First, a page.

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Fixtures

A common task during test execution is to:

  • setup a functionality when a test-scope is entered
  • cleanup (or teardown) the functionality at the end of the test-scope

Fixtures are provided as concept to simplify this setup/cleanup task in `behave`_.

Providing a Fixture

# -- FILE: behave4my_project/fixtures.py  (or in: features/environment.py)
from behave import fixture
from somewhere.browser.firefox import FirefoxBrowser

# -- FIXTURE-VARIANT 1: Use generator-function
@fixture
def browser_firefox(context, timeout=30, **kwargs):
    # -- SETUP-FIXTURE PART:
    context.browser = FirefoxBrowser(timeout, **kwargs)
    yield context.browser
    # -- CLEANUP-FIXTURE PART:
    context.browser.shutdown()
# -- FIXTURE-VARIANT 2: Use normal function
from somewhere.browser.chrome import ChromeBrowser

@fixture
def browser_chrome(context, timeout=30, **kwargs):
    # -- SETUP-FIXTURE PART: And register as context-cleanup task.
    browser = ChromeBrowser(timeout, **kwargs)
    context.browser = browser
    context.add_cleanup(browser.shutdown)
    return browser
    # -- CLEANUP-FIXTURE PART: browser.shutdown()
    # Fixture-cleanup is called when current context-layer is removed.
.. seealso::

    A *fixture* is similar to:

    * a :func:`contextlib.contextmanager`
    * a `pytest.fixture`_
    * the `scope guard`_ idiom

Using a Fixture

In many cases, the usage of a fixture is triggered by the fixture-tag in a feature file. The fixture-tag marks that a fixture should be used in this scenario/feature (as test-scope).

# -- FILE: features/use_fixture1.feature
Feature: Use Fixture on Scenario Level

    @fixture.browser.firefox
    Scenario: Use Web Browser Firefox
        Given I load web page "https://somewhere.web"
        ...
    # -- AFTER-SCENARIO: Cleanup fixture.browser.firefox
# -- FILE: features/use_fixture2.feature
@fixture.browser.firefox
Feature: Use Fixture on Feature Level

    Scenario: Use Web Browser Firefox
        Given I load web page "https://somewhere.web"
        ...

    Scenario: Another Browser Test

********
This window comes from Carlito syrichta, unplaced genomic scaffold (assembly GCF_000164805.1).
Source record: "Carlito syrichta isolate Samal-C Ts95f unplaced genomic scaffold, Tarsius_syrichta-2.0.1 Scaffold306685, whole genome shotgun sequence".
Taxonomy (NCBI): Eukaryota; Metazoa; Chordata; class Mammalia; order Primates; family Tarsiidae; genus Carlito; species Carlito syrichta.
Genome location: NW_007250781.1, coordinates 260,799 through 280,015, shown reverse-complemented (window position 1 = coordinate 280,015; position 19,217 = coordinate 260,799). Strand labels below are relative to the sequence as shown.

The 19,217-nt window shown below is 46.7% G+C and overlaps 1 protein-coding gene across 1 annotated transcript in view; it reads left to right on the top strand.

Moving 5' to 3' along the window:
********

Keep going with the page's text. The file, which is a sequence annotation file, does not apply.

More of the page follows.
...

# -- AFTER-FEATURE: Cleanup fixture.browser.firefox

A fixture can be used by calling the :func:`~behave.use_fixture()` function. The :func:`~behave.use_fixture()` call performs the SETUP-FIXTURE part and returns the setup result. In addition, it ensures that CLEANUP-FIXTURE part is called later-on when the current context-layer is removed. Therefore, any manual cleanup handling in the after_tag() hook is not necessary.

# -- FILE: features/environment.py
from behave import use_fixture
from behave4my_project.fixtures import browser_firefox

def before_tag(context, tag):
    if tag == "fixture.browser.firefox":
        use_fixture(browser_firefox, context, timeout=10)

Realistic Example

A more realistic example by using a fixture registry is shown below:

# -- FILE: features/environment.py
from behave.fixture import use_fixture_by_tag, fixture_call_params
from behave4my_project.fixtures import browser_firefox, browser_chrome

# -- REGISTRY DATA SCHEMA 1: fixture_func
fixture_registry1 = {
    "fixture.browser.firefox": browser_firefox,
    "fixture.browser.chrome":  browser_chrome,
}
# -- REGISTRY DATA SCHEMA 2: (fixture_func, fixture_args, fixture_kwargs)
fixture_registry2 = {
    "fixture.browser.firefox": fixture_call_params(browser_firefox),
    "fixture.browser.chrome":  fixture_call_params(browser_chrome, timeout=12),
}

def before_tag(context, tag):
    if tag.startswith("fixture."):
        return use_fixture_by_tag(tag, context, fixture_registry1):
    # -- MORE: Tag processing steps ...
# -- FILE: behave/fixture.py
# ...
def use_fixture_by_tag(tag, context, fixture_registry):
    fixture_data = fixture_registry.get(tag, None)
    if fixture_data is None:
        raise LookupError("Unknown fixture-tag: %s" % tag)

    # -- FOR DATA SCHEMA 1:
    fixture_func = fixture_data
    return use_fixture(fixture_func, context)

    # -- FOR DATA SCHEMA 2:
    fixture_func, fixture_args, fixture_kwargs = fixture_data
    return use_fixture(fixture_func, context, *fixture_args, **fixture_kwargs)

Hint

Naming Convention for Fixture Tags

Fixture tags should start with "@fixture.*" prefix to improve readability and understandibilty in feature files (Gherkin).

Tags are used for different purposes. Therefore, it should be clear when a fixture-tag is used.

Fixture Cleanup Points